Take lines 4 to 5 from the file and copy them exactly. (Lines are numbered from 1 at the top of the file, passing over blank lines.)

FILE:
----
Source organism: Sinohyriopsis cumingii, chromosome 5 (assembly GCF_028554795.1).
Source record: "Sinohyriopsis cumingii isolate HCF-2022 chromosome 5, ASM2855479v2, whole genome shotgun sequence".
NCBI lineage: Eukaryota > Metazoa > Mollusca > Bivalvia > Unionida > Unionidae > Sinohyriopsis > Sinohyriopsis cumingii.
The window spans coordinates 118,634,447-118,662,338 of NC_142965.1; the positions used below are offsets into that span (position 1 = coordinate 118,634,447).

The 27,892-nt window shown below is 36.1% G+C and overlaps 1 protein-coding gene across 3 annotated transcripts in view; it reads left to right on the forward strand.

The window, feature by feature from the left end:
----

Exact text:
The window spans coordinates 118,634,447-118,662,338 of NC_142965.1; the positions used below are offsets into that span (position 1 = coordinate 118,634,447).

The 27,892-nt window shown below is 36.1% G+C and overlaps 1 protein-coding gene across 3 annotated transcripts in view; it reads left to right on the forward strand.